Physics for Everyone

By Emily Clark ′15

October: the season of sweaters, chai lattes and . . . flying pumpkins? For students at Rhodes College, that combination is not ridiculous. In fact, it’s pretty typical.

While many colleges across the country share in fall weather and warm beverages, the level of activity and outreach of the Rhodes chapter of the Society of Physics Students (SPS) is unique. The Rhodes SPS has won an Outstanding Chapter Award for community outreach from SPS National for 14 consecutive years, since the 1999-2000 school year.

SPS, overseen by the American Institute for Physics, is the only national organization for physics students, professionals, and enthusiasts. Nationwide, they provide outreach, research, networking, and help for physics teachers. There are more than 700 collegiate chapters around the country, and the only requirement for forming a chapter is student interest in physics. SPS also oversees Sigma Pi Sigma, the national physics honor society, which has had more than 75,000 inductees throughout its history.

Catherine Miller, president of the Rhodes club, says, “Personally, I think our chapter is different because of our size and how much we do. We have multiple events monthly, most of which are either public or in conjunction with other student groups, and we try really hard to maintain a strong campus presence.” The Rhodes vision is also incorporated into the club’s daily activities. SPS secretary Marshall Peyton explains, “The Rhodes motto of ‘Truth, Loyalty, and Service’ is embodied throughout our college’s curriculum and tradition, and I believe that those three values are likewise the pillars of our chapter. We try to find truth through science, to seek loyalty in our members, and to teach the importance of service in our outreach.” This year, in addition to weekly open meetings and monthly star parties open to the whole community, the club is hosting the annual math/physics picnic, an Evergreen open house, an eclipse viewing party, the Pumpkin Drop (combo-ing this year with the Burrow Haunted House), a Demo Fest on Memphis Day, Physics Caroling, and some other spontaneous events in between.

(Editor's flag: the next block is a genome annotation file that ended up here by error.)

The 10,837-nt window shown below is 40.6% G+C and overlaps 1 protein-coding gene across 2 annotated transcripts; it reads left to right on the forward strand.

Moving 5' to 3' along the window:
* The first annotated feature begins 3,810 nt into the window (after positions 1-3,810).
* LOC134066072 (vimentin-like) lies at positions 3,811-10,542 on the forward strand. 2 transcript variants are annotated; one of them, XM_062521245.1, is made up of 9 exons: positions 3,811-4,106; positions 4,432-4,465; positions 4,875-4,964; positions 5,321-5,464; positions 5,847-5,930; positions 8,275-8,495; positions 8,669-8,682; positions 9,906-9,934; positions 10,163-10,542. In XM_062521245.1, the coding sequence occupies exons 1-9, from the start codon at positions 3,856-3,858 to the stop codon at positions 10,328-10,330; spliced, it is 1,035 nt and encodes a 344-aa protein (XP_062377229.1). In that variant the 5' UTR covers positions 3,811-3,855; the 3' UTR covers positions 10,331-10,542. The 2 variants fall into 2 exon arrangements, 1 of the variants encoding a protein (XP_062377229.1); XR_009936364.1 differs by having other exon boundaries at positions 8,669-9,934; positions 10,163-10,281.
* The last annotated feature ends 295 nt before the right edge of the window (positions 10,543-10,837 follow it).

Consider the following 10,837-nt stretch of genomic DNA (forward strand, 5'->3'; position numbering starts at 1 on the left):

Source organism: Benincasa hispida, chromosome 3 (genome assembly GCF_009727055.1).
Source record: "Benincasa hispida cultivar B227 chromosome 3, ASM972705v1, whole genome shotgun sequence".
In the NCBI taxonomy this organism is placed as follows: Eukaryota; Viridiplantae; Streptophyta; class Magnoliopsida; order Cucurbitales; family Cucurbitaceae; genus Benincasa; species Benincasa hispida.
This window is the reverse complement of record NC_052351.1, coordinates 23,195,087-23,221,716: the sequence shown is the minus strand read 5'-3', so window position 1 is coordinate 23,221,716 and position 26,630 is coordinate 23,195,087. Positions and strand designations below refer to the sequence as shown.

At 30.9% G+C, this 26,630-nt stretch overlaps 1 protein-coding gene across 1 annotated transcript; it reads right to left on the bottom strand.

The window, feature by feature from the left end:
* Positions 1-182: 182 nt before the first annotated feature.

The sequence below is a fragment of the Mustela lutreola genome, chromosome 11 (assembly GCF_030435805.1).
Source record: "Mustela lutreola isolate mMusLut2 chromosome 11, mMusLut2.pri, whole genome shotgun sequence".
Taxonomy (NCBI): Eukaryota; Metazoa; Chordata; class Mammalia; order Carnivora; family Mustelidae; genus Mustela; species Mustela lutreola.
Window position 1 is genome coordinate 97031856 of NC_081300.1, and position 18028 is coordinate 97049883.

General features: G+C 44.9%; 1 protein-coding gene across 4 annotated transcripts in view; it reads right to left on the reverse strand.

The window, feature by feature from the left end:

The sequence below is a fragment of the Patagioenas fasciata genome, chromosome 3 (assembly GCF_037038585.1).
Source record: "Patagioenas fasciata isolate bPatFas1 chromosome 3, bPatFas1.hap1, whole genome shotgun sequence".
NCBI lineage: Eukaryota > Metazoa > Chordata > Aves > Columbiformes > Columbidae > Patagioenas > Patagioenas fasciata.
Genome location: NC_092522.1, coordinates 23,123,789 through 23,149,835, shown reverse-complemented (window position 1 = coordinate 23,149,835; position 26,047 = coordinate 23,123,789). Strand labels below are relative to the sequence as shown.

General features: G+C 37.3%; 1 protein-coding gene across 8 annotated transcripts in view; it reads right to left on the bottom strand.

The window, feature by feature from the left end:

The goal is to make the somewhat intimidating world of physics more accessible to the whole community. “Outreach (we hope) helps make physics seem a little less like some elite impossible subject, and hopefully it also sparks a little interest in the scientific world,” explains Catherine. Public Relations Officer Jordan Meyer echoes that sentiment. “If you show a child a physics trick, they are always fascinated, intrigued, and want to learn more. Unfortunately, science has gotten a bad reputation and large numbers of adults see it as boring and an obligation in school. Bringing physics into the Rhodes community is important so that we can help to rekindle that excitement and interest in students and so they can understand its importance in the world around them.”

For example, at the end of this month, Rhodes SPS is pairing up with several other campus organizations to turn Burrow Hall into a haunted house and host the Pumpkin Drop festival in Diehl plaza. Jordan reveals that this year, “there will be more slime, fire, and pumpkins being smashed than ever before.” Opportunities like this allow SPS to share their love of science by giving back to the Rhodes community. The club also visits area schools to demonstrate fun, age-appropriate physics experiments.

Interested in the club? Members want you to come to a meeting! The weekly gatherings feature socializing, networking, news, and pizza, and always end with a physics demonstration.  As Catherine says, “Our doors are always open (at least with a fob), and you absolutely don’t need to know anything about physics to join. We’re just a group of nerds who hang out, eat pizza, and like 80s music a little too much.”